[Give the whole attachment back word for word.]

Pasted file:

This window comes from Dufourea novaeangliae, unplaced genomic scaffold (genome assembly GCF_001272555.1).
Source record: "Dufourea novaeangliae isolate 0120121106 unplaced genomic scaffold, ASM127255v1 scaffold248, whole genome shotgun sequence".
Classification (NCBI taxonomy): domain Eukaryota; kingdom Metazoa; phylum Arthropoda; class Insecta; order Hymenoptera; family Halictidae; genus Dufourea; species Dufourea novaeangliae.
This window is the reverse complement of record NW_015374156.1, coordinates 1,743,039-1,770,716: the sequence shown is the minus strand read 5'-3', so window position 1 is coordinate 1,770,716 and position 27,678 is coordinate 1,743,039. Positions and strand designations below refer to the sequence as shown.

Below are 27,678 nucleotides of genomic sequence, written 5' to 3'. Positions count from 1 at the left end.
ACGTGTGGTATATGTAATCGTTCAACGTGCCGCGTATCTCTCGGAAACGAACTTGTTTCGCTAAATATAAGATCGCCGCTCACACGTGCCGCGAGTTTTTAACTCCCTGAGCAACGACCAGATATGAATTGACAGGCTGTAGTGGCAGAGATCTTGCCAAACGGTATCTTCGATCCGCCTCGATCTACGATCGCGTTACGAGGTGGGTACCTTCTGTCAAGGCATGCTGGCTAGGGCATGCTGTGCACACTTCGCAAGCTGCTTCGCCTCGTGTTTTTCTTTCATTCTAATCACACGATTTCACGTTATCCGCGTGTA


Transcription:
This window comes from Dufourea novaeangliae, unplaced genomic scaffold (genome assembly GCF_001272555.1).
Source record: "Dufourea novaeangliae isolate 0120121106 unplaced genomic scaffold, ASM127255v1 scaffold248, whole genome shotgun sequence".
Classification (NCBI taxonomy): domain Eukaryota; kingdom Metazoa; phylum Arthropoda; class Insecta; order Hymenoptera; family Halictidae; genus Dufourea; species Dufourea novaeangliae.
This window is the reverse complement of record NW_015374156.1, coordinates 1,743,039-1,770,716: the sequence shown is the minus strand read 5'-3', so window position 1 is coordinate 1,770,716 and position 27,678 is coordinate 1,743,039. Positions and strand designations below refer to the sequence as shown.

Below are 27,678 nucleotides of genomic sequence, written 5' to 3'. Positions count from 1 at the left end.
ACGTGTGGTATATGTAATCGTTCAACGTGCCGCGTATCTCTCGGAAACGAACTTGTTTCGCTAAATATAAGATCGCCGCTCACACGTGCCGCGAGTTTTTAACTCCCTGAGCAACGACCAGATATGAATTGACAGGCTGTAGTGGCAGAGATCTTGCCAAACGGTATCTTCGATCCGCCTCGATCTACGATCGCGTTACGAGGTGGGTACCTTCTGTCAAGGCATGCTGGCTAGGGCATGCTGTGCACACTTCGCAAGCTGCTTCGCCTCGTGTTTTTCTTTCATTCTAATCACACGATTTCACGTTATCCGCGTGTA